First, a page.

During the 1979 peace negotiations with Egypt, Srebro employed the cutting edge technique of using bridged straight aerial photographs (known as orthophotos) to draw up a new border between the countries following Israel's withdrawal from the Sinai Peninsula.

"I told the Egyptians, we'll do something together. Let's set up a committee, so that you can check on us and we'll check on you," Srebro recalled.

At first, the Americans, who were brokering the talks, handed both sides an abstract map of the new proposed border, but Srebro said the map, which lacked any physical features, was useless.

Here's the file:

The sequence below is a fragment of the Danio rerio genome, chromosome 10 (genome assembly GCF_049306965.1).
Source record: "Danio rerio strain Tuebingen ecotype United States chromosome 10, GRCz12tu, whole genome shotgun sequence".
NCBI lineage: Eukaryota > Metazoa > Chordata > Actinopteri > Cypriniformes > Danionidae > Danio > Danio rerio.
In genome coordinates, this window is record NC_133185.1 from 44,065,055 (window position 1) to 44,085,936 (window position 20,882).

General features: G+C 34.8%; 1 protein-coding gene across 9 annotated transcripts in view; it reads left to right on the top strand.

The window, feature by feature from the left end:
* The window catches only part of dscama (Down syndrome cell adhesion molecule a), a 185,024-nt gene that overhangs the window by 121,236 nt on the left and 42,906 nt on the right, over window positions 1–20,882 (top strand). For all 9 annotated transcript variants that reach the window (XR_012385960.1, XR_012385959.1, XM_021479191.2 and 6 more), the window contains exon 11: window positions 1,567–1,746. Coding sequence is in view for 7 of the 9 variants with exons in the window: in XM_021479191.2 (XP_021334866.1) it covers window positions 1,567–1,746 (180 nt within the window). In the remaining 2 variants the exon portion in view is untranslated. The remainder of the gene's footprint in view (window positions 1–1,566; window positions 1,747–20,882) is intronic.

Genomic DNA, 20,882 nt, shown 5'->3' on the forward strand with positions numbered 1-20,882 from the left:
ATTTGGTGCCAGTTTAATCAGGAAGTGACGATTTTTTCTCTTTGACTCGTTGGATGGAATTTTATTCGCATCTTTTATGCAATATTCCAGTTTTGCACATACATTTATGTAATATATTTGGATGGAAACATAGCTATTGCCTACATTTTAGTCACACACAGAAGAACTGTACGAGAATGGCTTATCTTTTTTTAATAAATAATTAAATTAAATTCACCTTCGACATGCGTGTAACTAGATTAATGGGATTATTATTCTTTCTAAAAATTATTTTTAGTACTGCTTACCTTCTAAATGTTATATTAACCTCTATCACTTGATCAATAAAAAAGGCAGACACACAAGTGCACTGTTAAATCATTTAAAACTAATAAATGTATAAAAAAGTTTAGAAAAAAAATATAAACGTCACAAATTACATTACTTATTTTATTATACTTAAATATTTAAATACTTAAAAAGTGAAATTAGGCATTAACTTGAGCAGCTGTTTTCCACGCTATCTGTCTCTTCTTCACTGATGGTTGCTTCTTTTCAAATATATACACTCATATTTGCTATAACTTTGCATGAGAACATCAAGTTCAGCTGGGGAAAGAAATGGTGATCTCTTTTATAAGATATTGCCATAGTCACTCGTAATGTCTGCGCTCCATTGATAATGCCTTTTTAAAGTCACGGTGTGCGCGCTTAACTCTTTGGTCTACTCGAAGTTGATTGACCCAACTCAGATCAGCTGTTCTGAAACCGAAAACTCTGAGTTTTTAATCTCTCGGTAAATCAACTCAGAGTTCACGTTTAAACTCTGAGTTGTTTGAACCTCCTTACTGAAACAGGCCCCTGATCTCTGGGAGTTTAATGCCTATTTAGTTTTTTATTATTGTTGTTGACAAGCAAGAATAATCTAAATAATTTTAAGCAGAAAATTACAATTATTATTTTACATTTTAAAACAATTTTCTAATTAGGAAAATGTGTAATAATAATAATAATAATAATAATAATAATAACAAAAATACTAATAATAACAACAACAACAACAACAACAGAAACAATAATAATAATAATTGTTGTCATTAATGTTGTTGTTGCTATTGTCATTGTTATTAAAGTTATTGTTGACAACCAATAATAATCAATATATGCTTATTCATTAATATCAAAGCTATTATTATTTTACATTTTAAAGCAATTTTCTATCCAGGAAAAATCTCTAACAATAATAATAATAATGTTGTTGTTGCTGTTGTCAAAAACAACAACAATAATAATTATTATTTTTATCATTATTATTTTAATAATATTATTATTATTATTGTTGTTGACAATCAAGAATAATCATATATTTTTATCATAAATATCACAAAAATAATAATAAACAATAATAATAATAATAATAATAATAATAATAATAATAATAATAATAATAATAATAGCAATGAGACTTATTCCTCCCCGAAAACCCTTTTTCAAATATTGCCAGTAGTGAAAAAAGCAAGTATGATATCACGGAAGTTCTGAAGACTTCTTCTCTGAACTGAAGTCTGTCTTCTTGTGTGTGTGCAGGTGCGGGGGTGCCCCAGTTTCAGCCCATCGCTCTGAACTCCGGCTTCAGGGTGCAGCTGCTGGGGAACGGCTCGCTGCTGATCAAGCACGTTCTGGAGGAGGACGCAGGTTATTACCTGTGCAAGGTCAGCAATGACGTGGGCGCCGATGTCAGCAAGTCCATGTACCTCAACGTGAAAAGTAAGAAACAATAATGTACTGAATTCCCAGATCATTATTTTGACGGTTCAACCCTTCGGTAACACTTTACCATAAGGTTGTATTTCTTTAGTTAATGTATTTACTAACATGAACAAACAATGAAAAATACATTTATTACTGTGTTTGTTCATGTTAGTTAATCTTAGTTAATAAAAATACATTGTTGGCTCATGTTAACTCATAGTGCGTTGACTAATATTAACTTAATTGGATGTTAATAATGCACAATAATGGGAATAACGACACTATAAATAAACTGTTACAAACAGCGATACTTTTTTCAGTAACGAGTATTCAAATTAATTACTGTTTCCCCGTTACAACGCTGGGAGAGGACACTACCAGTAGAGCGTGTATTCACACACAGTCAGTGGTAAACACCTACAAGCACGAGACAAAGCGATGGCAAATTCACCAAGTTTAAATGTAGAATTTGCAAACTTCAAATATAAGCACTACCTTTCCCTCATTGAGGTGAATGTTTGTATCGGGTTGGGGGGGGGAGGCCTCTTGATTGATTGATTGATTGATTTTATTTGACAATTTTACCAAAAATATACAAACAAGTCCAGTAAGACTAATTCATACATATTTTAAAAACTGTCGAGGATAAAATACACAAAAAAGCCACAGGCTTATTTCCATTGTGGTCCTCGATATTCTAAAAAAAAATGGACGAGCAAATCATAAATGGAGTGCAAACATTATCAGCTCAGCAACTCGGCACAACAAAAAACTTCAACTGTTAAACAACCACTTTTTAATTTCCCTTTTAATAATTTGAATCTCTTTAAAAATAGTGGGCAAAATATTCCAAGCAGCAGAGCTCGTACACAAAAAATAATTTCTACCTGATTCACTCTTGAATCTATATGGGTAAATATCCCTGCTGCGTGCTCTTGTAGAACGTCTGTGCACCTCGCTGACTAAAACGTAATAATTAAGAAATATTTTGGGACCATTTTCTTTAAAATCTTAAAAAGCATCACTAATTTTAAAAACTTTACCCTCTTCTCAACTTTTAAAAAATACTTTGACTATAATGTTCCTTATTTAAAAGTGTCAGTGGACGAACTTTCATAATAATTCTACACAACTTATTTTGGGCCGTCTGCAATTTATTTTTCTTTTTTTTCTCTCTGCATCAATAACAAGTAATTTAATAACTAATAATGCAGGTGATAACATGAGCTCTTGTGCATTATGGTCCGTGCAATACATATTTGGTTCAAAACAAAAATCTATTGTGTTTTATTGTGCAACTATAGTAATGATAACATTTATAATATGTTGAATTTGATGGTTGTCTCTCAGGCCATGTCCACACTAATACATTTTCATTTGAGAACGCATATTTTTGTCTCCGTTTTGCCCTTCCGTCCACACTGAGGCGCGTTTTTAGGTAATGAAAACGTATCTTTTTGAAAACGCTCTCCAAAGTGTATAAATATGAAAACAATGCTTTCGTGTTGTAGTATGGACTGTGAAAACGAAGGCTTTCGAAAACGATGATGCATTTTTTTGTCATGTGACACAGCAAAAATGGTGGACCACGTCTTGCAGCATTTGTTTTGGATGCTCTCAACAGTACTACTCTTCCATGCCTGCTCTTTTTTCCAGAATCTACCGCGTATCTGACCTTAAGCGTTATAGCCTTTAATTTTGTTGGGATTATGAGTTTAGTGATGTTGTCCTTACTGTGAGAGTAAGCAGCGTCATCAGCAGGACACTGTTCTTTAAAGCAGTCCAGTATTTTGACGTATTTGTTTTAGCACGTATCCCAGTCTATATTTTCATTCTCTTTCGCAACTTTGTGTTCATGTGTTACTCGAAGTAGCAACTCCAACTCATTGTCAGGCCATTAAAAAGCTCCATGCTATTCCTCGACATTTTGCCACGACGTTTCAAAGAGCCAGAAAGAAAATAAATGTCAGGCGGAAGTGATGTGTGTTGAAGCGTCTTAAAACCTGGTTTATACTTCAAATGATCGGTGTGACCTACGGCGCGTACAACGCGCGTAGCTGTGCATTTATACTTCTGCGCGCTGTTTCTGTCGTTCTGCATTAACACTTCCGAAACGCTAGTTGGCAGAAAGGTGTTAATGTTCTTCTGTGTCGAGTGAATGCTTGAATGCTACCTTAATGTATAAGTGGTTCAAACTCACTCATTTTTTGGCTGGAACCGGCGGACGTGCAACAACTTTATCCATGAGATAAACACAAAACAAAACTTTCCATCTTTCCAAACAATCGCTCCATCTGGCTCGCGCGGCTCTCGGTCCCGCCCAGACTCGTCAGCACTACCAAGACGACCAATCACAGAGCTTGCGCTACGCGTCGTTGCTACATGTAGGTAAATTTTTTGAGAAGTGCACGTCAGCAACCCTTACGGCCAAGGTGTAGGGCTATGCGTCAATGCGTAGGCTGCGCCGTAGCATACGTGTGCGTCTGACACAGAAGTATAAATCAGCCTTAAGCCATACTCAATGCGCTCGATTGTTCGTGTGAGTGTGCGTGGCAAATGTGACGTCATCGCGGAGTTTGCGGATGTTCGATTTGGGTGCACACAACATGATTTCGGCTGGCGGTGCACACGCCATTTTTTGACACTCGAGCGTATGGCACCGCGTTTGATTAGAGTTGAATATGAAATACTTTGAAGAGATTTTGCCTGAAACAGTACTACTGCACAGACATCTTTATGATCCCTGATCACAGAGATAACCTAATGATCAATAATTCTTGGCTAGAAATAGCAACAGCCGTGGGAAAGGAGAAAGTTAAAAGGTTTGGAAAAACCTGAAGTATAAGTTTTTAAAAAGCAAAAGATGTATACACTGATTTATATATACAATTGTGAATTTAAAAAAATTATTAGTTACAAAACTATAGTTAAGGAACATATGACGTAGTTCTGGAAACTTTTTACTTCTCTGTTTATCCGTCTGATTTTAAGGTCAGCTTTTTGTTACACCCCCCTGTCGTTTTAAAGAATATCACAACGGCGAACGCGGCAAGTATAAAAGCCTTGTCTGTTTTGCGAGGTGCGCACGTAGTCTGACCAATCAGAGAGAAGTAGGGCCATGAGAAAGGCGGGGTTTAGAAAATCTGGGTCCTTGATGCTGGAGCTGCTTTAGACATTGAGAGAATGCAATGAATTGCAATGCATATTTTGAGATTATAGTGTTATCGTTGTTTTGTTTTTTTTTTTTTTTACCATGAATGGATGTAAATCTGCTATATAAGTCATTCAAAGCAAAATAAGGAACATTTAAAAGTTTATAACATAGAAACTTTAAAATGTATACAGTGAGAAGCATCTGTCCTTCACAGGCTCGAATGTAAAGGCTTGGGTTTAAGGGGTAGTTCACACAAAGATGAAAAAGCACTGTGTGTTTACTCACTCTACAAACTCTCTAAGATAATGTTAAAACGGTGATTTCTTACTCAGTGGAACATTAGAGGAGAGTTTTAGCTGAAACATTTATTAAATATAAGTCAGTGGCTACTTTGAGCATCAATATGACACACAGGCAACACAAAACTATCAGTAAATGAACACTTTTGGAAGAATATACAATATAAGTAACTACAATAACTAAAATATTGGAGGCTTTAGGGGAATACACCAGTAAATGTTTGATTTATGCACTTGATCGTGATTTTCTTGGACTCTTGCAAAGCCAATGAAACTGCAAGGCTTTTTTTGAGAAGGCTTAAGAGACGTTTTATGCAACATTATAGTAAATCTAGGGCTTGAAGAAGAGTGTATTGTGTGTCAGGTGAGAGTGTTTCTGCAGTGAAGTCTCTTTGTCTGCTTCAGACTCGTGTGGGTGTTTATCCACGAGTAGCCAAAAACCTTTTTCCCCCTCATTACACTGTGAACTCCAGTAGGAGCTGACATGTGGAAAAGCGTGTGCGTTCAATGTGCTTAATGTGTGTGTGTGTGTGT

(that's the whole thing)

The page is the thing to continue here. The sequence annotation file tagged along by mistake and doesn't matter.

"For the first time in a peace treaty, aerial photographs were used to plan a border," he said. The Egyptians were so pleased with the result that they sent Srebro a statue of Nefertiti to thank him.

The complete article is here.

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Sunday, May 31, 2009

Hyksos Palace Excavated at Tell el-Dab'a

Discoveries from excavations at Tell el-Dab'a, the Hyksos capital in Egypt, were announced recently in a press release from the University of Vienna, but the article was only available in German.  Joe Lauer has received and passed along a statement from the press office in English, which is given below.  Photos of the cuneiform tablet, horse burial, and archaeologist are linked at the bottom of this page.